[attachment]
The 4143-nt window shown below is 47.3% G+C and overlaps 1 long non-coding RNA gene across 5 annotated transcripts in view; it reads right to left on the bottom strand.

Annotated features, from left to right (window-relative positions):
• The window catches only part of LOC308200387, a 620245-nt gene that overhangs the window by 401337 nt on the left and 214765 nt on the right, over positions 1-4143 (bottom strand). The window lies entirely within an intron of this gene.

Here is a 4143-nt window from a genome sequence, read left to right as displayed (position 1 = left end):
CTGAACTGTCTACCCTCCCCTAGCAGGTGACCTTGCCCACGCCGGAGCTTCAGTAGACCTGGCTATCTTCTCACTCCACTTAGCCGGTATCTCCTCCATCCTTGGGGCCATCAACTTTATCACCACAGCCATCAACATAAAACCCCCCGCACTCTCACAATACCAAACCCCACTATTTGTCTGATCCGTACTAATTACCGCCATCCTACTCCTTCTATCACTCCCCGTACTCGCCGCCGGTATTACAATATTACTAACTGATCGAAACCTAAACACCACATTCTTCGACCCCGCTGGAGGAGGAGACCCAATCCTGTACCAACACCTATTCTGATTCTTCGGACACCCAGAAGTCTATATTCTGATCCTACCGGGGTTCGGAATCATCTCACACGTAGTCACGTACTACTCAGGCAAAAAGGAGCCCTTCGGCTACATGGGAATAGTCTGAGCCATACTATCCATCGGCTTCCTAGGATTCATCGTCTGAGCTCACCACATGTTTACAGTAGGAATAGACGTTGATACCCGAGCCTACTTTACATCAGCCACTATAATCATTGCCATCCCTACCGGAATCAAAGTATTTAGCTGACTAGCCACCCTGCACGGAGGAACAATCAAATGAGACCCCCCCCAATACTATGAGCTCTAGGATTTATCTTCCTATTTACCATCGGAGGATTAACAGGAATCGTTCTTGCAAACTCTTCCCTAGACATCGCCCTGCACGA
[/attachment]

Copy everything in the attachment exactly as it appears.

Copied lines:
The 4143-nt window shown below is 47.3% G+C and overlaps 1 long non-coding RNA gene across 5 annotated transcripts in view; it reads right to left on the bottom strand.

Annotated features, from left to right (window-relative positions):
• The window catches only part of LOC308200387, a 620245-nt gene that overhangs the window by 401337 nt on the left and 214765 nt on the right, over positions 1-4143 (bottom strand). The window lies entirely within an intron of this gene.

Here is a 4143-nt window from a genome sequence, read left to right as displayed (position 1 = left end):
CTGAACTGTCTACCCTCCCCTAGCAGGTGACCTTGCCCACGCCGGAGCTTCAGTAGACCTGGCTATCTTCTCACTCCACTTAGCCGGTATCTCCTCCATCCTTGGGGCCATCAACTTTATCACCACAGCCATCAACATAAAACCCCCCGCACTCTCACAATACCAAACCCCACTATTTGTCTGATCCGTACTAATTACCGCCATCCTACTCCTTCTATCACTCCCCGTACTCGCCGCCGGTATTACAATATTACTAACTGATCGAAACCTAAACACCACATTCTTCGACCCCGCTGGAGGAGGAGACCCAATCCTGTACCAACACCTATTCTGATTCTTCGGACACCCAGAAGTCTATATTCTGATCCTACCGGGGTTCGGAATCATCTCACACGTAGTCACGTACTACTCAGGCAAAAAGGAGCCCTTCGGCTACATGGGAATAGTCTGAGCCATACTATCCATCGGCTTCCTAGGATTCATCGTCTGAGCTCACCACATGTTTACAGTAGGAATAGACGTTGATACCCGAGCCTACTTTACATCAGCCACTATAATCATTGCCATCCCTACCGGAATCAAAGTATTTAGCTGACTAGCCACCCTGCACGGAGGAACAATCAAATGAGACCCCCCCCAATACTATGAGCTCTAGGATTTATCTTCCTATTTACCATCGGAGGATTAACAGGAATCGTTCTTGCAAACTCTTCCCTAGACATCGCCCTGCACGA